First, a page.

Rural Populations Decline in America for the First Time in Recorded History

For the first time in history, America’s rural population has declined.

A recently concluded study from the University of New Hampshire’s Carsey School of Public Policy found that the population of rural America dropped by nearly 300,000 between 2010 and 2020. This marks a 0.06% population decline and the first decline in America’s rural population in recorded history.

The study’s head researcher and author, Kenneth Johnson, told The Hill that “actual size of the loss isn’t particularly a big deal” but “the fact that it actually happened, that rural America, as a whole lost population, reflects a significant change.

Johnson emphasized that it is important to try to analyze what this decrease means when assessing long-term demographic change.

Johnson asked, “Is it just a short-term thing, or is it a longer-term thing?”

Researchers are alarmed by this decrease, in part, because it indicates a reversal of immense growth in rural communities in recent decades.

From 2000 to 2010 there was a 1.5 million-person increase in rural population, and from 1990 to 2000 there was a 3.4 million increase.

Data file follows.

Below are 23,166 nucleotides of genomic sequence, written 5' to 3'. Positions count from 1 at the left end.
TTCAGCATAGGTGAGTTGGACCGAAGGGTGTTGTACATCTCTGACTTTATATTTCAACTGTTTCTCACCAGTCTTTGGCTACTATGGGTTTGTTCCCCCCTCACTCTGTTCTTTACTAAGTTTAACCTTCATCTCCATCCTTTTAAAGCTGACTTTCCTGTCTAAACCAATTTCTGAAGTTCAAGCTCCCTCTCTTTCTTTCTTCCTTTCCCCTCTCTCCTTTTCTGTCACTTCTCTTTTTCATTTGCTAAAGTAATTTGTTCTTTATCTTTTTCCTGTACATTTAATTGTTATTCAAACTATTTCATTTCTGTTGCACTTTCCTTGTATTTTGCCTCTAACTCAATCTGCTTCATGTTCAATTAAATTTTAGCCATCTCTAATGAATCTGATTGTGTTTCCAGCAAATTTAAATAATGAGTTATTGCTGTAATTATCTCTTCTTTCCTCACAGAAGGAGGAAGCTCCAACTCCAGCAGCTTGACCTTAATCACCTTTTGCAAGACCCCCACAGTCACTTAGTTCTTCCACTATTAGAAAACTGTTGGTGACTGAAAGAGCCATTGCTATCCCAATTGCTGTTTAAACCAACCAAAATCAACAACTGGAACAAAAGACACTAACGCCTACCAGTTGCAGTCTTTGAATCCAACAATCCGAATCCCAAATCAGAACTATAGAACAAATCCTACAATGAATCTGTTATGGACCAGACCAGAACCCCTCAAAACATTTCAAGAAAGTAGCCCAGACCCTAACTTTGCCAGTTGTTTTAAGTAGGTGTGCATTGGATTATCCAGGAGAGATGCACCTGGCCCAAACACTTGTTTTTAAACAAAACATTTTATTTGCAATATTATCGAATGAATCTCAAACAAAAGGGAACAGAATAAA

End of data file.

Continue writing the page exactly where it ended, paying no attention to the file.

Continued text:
The study posits that population increase is a consequence of the “balance” between births and deaths as well as migration patterns to and from rural areas.

Johnson’s study notes that the Great Recession of 2008 economically “froze” many American in place. Unemployment, housing debt, and a generally weak economy discouraged Americans from moving to rural parts of the country from urban areas.

It also found that rural populations, typically having older populations, experienced more deaths than births as fertility rates plummeted throughout the country.

Johnson wrote, “Natural increase [in population] declined because there were fewer births and more deaths. In 2020, fertility rates hit records lows and there were the fewest births since 1979. At the same time, deaths were at record highs because of population aging and growing deaths of despair (including from drug overdoses and suicide).”

In recent years, fentanyl overdoses have drastically increased as the synthetic opioid poured across America’s southern border. Fentanyl overdose has, in fact, become the leading cause of death among Americans ages 18-45. 

Johnson suggests that rural population loss is likely to continue. He said, “If rural outmigration is ongoing, and deaths continue to exceed births in many rural areas due to low fertility and higher mortality among the aging rural population, then population losses are likely to continue in much of rural America.”

The study concludes by stating that “the demographic changes that are reshaping nonmetropolitan areas are important to contemporary policy making intended to increase the viability of rural communities and enhance their contribution to the nation’s material, environmental, and social well-being.”